Concrete is a stable building material that has been used all over the world for centuries. While composition and application methods have changed over time, the basic stability has stood the test of time. But while it’s a strong, durable, long-lasting building material, it can still fail. But better than fixing your broken and cracked concrete is preventing failure in the first place. To do that, you need to understand how to keep your concrete from failing.
So let’s look at the different types of failure.
Plastic Shrinkage Cracking occurs when freshly poured concrete in its plastic state has rapid moisture loss. The rapid moisture loss can be caused by a combination of temperature, humidity, and wind speed. In this case, moisture on the surface evaporates faster than the water in the mix can replace it, which leads to small cracks in the surface that are made into larger cracks over time.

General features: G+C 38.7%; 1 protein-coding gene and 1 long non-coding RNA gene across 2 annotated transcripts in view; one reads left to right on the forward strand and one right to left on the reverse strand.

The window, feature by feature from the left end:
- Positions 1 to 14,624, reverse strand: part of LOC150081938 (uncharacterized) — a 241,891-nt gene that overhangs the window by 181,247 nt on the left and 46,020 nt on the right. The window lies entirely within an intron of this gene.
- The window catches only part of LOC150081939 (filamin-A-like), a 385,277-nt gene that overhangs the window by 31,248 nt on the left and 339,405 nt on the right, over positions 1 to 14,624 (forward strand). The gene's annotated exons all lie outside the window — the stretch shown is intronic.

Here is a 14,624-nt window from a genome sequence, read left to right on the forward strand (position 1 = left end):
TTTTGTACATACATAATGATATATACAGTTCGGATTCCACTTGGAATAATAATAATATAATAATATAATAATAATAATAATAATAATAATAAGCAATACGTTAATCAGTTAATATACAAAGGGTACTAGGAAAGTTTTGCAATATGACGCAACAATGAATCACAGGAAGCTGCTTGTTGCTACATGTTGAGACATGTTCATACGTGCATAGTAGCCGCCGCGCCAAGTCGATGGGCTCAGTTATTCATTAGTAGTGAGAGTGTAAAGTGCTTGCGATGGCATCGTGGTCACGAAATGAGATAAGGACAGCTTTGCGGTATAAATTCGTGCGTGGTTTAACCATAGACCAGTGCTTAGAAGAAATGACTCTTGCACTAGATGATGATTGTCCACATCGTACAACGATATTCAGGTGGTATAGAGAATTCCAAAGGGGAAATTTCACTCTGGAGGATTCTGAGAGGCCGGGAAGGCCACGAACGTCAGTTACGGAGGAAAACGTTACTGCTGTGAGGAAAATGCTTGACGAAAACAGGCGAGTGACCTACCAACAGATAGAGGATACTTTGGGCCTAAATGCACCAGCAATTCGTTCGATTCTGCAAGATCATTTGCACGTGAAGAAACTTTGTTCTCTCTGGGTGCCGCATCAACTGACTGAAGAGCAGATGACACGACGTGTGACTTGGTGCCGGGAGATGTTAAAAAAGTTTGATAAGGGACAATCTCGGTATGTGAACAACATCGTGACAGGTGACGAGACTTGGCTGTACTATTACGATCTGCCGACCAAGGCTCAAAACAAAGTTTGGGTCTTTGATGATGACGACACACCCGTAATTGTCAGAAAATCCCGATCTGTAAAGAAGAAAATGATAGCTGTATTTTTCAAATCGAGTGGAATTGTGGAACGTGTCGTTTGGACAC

Drying Shrinkage Cracking happens in a hardened state and occurs due to a loss of moisture during the drying process, which causes the concrete to shrink.
Thermal Stress Cracking is the result of temperature variations due to weather exposure. Thermal expansion and contraction creates cracks as the concrete effectively moves. This movement can cause much bigger problems for your slab over time, so it’s best to make sure it is installed properly and allows for expansion and contraction without immediately cracking. It’s also a good idea to protect from outside threats.
To prevent these problems from happening to your freshly poured floor, always be sure to use proper construction techniques to safeguard against these common issues. Once your concrete is cured and free of cracks, consider a decorative option that not only looks great, but protects as well.